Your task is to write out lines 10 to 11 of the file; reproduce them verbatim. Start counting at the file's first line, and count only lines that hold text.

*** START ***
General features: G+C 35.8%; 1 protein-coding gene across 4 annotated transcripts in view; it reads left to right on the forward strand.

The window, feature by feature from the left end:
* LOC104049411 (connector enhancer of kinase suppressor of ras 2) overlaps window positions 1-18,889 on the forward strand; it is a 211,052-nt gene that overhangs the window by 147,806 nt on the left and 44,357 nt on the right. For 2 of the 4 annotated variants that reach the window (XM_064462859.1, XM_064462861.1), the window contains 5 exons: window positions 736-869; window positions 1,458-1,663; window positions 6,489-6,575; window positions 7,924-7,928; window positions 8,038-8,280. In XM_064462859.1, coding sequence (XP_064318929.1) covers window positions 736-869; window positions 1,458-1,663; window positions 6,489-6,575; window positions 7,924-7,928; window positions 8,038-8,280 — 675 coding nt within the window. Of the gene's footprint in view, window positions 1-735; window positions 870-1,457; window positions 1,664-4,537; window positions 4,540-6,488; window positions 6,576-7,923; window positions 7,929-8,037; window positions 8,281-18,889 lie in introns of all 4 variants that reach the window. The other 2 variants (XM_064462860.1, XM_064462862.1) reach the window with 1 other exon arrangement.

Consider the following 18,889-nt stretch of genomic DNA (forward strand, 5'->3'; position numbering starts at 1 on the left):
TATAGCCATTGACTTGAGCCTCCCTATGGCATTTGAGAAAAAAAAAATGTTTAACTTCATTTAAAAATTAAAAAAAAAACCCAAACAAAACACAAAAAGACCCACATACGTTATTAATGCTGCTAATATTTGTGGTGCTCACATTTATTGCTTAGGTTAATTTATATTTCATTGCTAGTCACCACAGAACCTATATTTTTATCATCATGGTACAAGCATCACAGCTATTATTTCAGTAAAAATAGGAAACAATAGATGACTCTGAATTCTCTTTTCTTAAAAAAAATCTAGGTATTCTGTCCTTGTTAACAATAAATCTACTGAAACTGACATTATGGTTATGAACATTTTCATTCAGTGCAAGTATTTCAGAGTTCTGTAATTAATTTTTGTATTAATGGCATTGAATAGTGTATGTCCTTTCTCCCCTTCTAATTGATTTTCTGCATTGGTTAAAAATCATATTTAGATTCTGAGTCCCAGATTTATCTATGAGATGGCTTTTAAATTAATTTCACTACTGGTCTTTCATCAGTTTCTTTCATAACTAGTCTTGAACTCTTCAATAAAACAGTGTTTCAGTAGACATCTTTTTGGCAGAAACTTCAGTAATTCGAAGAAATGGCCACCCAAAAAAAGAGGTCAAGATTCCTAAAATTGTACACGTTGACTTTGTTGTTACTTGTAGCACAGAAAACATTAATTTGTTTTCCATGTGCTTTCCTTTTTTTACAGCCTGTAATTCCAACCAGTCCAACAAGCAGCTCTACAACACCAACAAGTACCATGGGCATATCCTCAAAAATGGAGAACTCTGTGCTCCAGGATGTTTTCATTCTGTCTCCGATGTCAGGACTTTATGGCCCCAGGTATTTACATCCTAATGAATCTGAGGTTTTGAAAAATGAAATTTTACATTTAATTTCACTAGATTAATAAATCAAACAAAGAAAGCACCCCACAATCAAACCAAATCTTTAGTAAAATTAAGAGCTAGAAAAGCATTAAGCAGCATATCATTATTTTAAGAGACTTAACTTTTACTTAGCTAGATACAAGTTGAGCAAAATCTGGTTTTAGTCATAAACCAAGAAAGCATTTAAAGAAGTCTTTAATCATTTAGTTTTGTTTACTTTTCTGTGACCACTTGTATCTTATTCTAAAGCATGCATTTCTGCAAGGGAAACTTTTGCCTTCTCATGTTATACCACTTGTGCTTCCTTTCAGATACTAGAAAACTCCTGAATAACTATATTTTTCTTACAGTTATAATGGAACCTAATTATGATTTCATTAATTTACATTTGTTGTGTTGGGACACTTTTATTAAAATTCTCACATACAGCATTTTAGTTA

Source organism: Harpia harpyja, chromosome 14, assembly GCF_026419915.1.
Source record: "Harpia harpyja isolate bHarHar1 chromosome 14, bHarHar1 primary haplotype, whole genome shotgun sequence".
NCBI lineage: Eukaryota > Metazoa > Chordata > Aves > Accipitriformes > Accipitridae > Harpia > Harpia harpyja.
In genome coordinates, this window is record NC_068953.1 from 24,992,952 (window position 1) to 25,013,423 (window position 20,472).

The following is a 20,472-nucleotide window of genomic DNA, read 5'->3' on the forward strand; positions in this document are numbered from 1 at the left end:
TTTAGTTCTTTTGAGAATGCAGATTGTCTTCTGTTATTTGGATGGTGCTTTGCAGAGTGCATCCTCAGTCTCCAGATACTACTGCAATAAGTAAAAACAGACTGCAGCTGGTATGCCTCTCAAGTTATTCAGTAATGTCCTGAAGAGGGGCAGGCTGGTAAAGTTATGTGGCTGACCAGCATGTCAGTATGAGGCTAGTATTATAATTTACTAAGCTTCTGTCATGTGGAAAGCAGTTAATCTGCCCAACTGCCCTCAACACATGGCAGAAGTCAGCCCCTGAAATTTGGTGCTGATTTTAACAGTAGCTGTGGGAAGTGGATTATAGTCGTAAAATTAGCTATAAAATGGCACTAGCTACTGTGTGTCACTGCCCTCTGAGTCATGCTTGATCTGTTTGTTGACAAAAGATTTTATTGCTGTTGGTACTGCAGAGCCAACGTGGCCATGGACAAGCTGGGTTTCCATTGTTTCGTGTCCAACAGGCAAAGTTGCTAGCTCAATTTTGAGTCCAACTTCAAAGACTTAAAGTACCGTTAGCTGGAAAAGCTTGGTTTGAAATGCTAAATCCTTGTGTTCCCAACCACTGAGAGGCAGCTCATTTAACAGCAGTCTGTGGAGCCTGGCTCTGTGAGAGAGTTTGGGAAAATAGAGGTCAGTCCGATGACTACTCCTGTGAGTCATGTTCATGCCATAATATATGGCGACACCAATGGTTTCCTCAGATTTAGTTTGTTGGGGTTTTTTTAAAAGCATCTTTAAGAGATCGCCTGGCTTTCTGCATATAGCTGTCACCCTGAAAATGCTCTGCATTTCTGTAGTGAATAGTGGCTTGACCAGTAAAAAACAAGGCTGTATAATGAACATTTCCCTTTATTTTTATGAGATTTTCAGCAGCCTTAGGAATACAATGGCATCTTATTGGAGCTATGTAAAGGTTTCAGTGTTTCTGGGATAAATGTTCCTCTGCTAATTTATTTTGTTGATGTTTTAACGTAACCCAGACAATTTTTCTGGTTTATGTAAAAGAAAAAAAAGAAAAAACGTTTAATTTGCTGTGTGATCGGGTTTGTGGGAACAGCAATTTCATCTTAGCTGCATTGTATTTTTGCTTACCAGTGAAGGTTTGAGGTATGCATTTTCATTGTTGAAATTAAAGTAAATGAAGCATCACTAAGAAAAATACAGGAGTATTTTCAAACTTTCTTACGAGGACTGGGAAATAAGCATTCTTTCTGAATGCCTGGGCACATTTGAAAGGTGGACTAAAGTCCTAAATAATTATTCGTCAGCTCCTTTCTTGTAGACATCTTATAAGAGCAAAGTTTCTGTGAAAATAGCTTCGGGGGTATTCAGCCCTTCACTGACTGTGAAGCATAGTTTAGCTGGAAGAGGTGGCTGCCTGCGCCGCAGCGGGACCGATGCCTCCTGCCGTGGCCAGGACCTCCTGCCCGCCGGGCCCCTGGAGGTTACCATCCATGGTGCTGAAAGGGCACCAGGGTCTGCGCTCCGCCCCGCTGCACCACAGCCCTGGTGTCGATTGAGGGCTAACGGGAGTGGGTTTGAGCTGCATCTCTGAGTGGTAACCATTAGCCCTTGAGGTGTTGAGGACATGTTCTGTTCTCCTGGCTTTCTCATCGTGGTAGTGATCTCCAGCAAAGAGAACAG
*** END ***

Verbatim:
The following is a 20,472-nucleotide window of genomic DNA, read 5'->3' on the forward strand; positions in this document are numbered from 1 at the left end:
TTTAGTTCTTTTGAGAATGCAGATTGTCTTCTGTTATTTGGATGGTGCTTTGCAGAGTGCATCCTCAGTCTCCAGATACTACTGCAATAAGTAAAAACAGACTGCAGCTGGTATGCCTCTCAAGTTATTCAGTAATGTCCTGAAGAGGGGCAGGCTGGTAAAGTTATGTGGCTGACCAGCATGTCAGTATGAGGCTAGTATTATAATTTACTAAGCTTCTGTCATGTGGAAAGCAGTTAATCTGCCCAACTGCCCTCAACACATGGCAGAAGTCAGCCCCTGAAATTTGGTGCTGATTTTAACAGTAGCTGTGGGAAGTGGATTATAGTCGTAAAATTAGCTATAAAATGGCACTAGCTACTGTGTGTCACTGCCCTCTGAGTCATGCTTGATCTGTTTGTTGACAAAAGATTTTATTGCTGTTGGTACTGCAGAGCCAACGTGGCCATGGACAAGCTGGGTTTCCATTGTTTCGTGTCCAACAGGCAAAGTTGCTAGCTCAATTTTGAGTCCAACTTCAAAGACTTAAAGTACCGTTAGCTGGAAAAGCTTGGTTTGAAATGCTAAATCCTTGTGTTCCCAACCACTGAGAGGCAGCTCATTTAACAGCAGTCTGTGGAGCCTGGCTCTGTGAGAGAGTTTGGGAAAATAGAGGTCAGTCCGATGACTACTCCTGTGAGTCATGTTCATGCCATAATATATGGCGACACCAATGGTTTCCTCAGATTTAGTTTGTTGGGGTTTTTTTAAAAGCATCTTTAAGAGATCGCCTGGCTTTCTGCATATAGCTGTCACCCTGAAAATGCTCTGCATTTCTGTAGTGAATAGTGGCTTGACCAGTAAAAAACAAGGCTGTATAATGAACATTTCCCTTTATTTTTATGAGATTTTCAGCAGCCTTAGGAATACAATGGCATCTTATTGGAGCTATGTAAAGGTTTCAGTGTTTCTGGGATAAATGTTCCTCTGCTAATTTATTTTGTTGATGTTTTAACGTAACCCAGACAATTTTTCTGGTTTATGTAAAAGAAAAAAAAGAAAAAACGTTTAATTTGCTGTGTGATCGGGTTTGTGGGAACAGCAATTTCATCTTAGCTGCATTGTATTTTTGCTTACCAGTGAAGGTTTGAGGTATGCATTTTCATTGTTGAAATTAAAGTAAATGAAGCATCACTAAGAAAAATACAGGAGTATTTTCAAACTTTCTTACGAGGACTGGGAAATAAGCATTCTTTCTGAATGCCTGGGCACATTTGAAAGGTGGACTAAAGTCCTAAATAATTATTCGTCAGCTCCTTTCTTGTAGACATCTTATAAGAGCAAAGTTTCTGTGAAAATAGCTTCGGGGGTATTCAGCCCTTCACTGACTGTGAAGCATAGTTTAGCTGGAAGAGGTGGCTGCCTGCGCCGCAGCGGGACCGATGCCTCCTGCCGTGGCCAGGACCTCCTGCCCGCCGGGCCCCTGGAGGTTACCATCCATGGTGCTGAAAGGGCACCAGGGTCTGCGCTCCGCCCCGCTGCACCACAGCCCTGGTGTCGATTGAGGGCTAACGGGAGTGGGTTTGAGCTGCATCTCTGAGTGGTAACCATTAGCCCTTGAGGTGTTGAGGACATGTTCTGTTCTCCTGGCTTTCTCATCGTGGTAGTGATCTCCAGCAAAGAGAACAG